COURTESY OF WALT DISNEY PICTURES A ripped Jake Gyllenhaal prepares to cut his way through his enemies and jump across buildings in this adaptation of the video game series.

COURTESY OF WALT DISNEY PICTURESA ripped Jake Gyllenhaal prepares to cut his way through his enemies and jump across buildings in this adaptation of the video game series.

Attention has been fixed on Jerry Bruckheimer’s adaptation of Jordan Mechner’s parkour-action video game series “Prince of Persia” – not so much in anticipation, but curiosity as to whether or not the movie could surmount the low-quality curse of the usual video-game-movie. It’s certainly one of the best of a criminally bad subgenre of movies, one that may have gamers cheering, but everyone else will be left with a standard popcorn blockbuster experience.

The plot of “Prince of Persia: Sands of Time” is lifted fairly faithfully from the video game. Dastan, the protagonist, is a streetwise orphan who was adopted seemingly at random by the King of the Persian Empire. After growing into the snarky, headstrong beefcake that audiences will recall from every other action movie, Dastan is accused of a crime he didn’t commit, and forced to flee the safety of the whitest Royal family in Persian history in order to protect a sacred relic and find a way to clear his name.

The story hits just as many comfortable plot holes as any of the “Mummy” movies, and its opening and gradual build up trap it in a claustrophobic happy ending, but the overall narrative is easy to swallow and serves its purpose as long as you don’t weigh too much into it.

The acting is a mixed bag. Predictably, Jake Gyllenhaal’s Dastan is poorly accented but fight-scene ready, matching about two-thirds of the script’s smarmy wit but managing a rugged charm along the way.

The pace of “Sands of Time” picks up, as many other films have, with the appearance of Alfred Molina. As illegal gambling entrepreneur Sheik Amar, Molina speaks a little too colloquially for the time period, but brings an entertaining zeal that the film noticeably lacked before

Ben Kingsley smolders appropriately as Nizam, the Royal’s treacherous uncle whose villainy is revealed an hour too early by his eyeshadow. The film’s supporting cast works well within personality archetype, especially Steve Toussaint as the bad-ass knife-thrower Seso.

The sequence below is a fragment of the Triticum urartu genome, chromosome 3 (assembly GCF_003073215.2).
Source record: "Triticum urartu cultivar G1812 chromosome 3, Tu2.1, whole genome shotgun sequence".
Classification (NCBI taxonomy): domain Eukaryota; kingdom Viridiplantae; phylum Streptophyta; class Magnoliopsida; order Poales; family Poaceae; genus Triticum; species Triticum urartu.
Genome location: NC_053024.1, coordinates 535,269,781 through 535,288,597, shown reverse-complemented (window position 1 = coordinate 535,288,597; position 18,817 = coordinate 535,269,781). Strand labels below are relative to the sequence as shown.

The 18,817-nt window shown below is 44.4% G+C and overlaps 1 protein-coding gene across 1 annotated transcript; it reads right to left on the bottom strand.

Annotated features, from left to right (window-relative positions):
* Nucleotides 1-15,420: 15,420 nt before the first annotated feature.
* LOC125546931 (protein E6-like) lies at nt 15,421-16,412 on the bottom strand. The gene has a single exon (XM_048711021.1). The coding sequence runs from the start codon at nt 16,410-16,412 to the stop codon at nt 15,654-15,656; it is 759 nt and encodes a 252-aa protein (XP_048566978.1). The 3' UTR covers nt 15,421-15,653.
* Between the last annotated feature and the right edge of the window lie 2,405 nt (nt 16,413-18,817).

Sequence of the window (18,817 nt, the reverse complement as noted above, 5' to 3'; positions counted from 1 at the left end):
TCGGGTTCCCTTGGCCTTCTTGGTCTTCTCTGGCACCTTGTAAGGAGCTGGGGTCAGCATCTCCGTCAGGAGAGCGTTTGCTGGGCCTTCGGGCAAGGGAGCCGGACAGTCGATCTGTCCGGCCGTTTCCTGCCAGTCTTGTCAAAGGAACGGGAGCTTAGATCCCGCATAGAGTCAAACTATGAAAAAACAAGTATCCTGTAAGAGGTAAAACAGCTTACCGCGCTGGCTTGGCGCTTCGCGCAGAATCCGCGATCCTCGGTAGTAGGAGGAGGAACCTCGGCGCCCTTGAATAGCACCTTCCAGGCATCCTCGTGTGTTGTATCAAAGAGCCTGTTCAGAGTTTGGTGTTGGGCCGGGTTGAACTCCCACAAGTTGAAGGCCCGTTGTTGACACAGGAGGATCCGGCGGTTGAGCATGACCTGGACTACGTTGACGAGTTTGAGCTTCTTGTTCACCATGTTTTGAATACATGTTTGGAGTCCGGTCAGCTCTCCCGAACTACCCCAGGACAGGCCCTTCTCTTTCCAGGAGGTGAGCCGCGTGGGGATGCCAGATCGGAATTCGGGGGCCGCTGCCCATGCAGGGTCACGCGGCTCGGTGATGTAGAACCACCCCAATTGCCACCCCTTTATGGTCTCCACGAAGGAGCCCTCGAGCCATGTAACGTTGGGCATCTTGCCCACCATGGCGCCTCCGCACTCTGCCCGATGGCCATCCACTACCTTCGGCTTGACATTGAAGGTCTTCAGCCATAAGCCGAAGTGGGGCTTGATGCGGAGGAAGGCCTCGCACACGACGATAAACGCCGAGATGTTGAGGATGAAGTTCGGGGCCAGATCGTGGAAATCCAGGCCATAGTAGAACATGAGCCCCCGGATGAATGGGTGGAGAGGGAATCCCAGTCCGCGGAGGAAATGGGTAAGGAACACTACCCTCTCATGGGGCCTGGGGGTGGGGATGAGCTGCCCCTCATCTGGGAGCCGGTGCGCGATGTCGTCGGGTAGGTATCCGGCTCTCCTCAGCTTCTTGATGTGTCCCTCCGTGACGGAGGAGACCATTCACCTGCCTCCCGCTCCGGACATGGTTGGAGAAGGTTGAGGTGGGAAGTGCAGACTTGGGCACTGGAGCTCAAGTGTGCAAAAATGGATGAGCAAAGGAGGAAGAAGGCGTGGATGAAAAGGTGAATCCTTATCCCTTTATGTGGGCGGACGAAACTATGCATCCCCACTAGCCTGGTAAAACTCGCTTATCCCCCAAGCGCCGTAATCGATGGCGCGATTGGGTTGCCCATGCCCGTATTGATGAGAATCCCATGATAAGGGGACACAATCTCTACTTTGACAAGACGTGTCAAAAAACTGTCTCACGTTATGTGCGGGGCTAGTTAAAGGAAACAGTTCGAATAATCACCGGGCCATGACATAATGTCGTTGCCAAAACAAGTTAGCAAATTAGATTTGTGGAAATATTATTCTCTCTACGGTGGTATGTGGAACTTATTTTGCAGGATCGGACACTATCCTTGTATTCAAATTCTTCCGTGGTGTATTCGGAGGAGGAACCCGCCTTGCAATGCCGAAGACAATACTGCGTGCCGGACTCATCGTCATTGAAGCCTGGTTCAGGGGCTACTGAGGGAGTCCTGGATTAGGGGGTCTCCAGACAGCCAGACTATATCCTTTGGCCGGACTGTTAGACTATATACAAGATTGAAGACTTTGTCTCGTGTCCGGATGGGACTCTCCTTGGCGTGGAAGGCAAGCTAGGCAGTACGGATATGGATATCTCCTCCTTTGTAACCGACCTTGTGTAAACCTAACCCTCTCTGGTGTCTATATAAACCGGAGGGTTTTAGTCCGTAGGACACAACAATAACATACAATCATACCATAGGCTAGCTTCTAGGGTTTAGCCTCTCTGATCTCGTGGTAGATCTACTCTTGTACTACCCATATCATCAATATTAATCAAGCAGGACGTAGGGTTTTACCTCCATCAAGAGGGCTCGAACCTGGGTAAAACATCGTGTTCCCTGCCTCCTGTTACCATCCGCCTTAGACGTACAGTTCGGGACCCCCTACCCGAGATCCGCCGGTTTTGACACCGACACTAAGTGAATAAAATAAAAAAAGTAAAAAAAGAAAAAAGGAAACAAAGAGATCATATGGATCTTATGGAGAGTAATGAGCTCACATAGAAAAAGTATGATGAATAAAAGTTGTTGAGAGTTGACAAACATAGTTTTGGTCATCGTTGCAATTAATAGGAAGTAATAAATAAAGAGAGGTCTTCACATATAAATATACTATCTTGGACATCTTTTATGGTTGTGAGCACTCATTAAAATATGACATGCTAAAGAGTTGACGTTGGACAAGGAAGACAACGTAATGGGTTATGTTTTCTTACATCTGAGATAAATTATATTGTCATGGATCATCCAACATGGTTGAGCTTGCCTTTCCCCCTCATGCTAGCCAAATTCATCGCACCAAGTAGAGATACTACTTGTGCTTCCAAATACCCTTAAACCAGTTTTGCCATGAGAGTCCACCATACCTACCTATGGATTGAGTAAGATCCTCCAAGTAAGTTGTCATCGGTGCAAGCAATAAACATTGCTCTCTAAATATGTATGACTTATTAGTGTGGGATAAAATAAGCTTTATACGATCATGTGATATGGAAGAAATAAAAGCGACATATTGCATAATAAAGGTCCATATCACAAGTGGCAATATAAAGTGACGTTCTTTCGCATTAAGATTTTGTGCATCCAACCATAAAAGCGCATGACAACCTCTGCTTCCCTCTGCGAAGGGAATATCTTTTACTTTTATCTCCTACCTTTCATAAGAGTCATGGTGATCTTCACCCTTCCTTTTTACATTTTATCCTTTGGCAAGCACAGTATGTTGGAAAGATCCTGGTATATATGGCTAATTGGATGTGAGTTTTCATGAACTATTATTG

The film drags whenever it touches on the relationship between Dastan and Priestess Tamina (the gorgeous Gemma Arterton), guardian of the region’s sacred relic and travel buddy to the exiled Prince. The two match snappy comebacks and intellect well enough, refreshingly so on Tamina’s side (all action movie clichés considered), but muster only a lukewarm sexual chemistry – their love scenes running long and dull in between hyperactive action sequences.

Like its video game namesake, the action of “Sands of Time” is split somewhat evenly between direct combat, parkour chases and a bit of on-the-fly problem solving. Many of the film’s bigger action scenes switch between the three with decided ease, managing to capture the feel of escalating challenge found in many of the video games. The camera whips about frantic roof-runners and takes pause to embellish leaps of faith with equal muster.

It’s when the film confines itself to direct combat, especially within closed environments, that the schizophrenic camera movement that served to make the larger battles so intense makes things difficult to see, occasionally flitting between an enemy and his thrown projectile towards Dastan too quickly for a proper understanding of space to be established. The fault is only temporary, and inconsistent enough to be only a small hindrance.

Even when it’s difficult to tell what’s going on, “Sands of Time” rarely misses an opportunity for a visually engrossing moment. Costumes and sets paint the times and style of the Persian Empire with decided ardor, with limited (but still irritating) “Orientalism.” The elite Hassansin killers look particularly badass through some impressive use of makeup, wardrobe and choreography.

Aside from a sticky habit of sweeping landscape shots, the cinematography dances between frantic action and smoother romantic moments expertly, giving a sense of visual variety many films in the genre sorely lack.

The visual effects fare much more unevenly. Giant digital cities and rushing sand look apt enough to suspend disbelief, but CG models of actors during “dagger time” (when the sacred relic is activated) look goofy up close, and some of the snakes suffer from an unnatural sheen.

Calling “Prince of Persia: The Sands of Time” the best video game movie ever made is hardly a worthy compliment (its only real competition is “Lara Croft: Tomb Raider,” after all). Its story may be thin and its visual effects occasionally spotty, but some excellent performances and wonderful fight/parkour choreography lay beneath the sand, and the package rounds to an enjoyable bit of dumb entertainment – a cut above the “Mummy” sequels but noticeably beneath “Pirates of the Caribbean: The Curse of the Black Pearl.”

For a sub-genre that once had British and Hispanic actors playing the Italian Mario plumber brothers, this is a godsend. But against the best of its breed, it only puts forth an admirable struggle.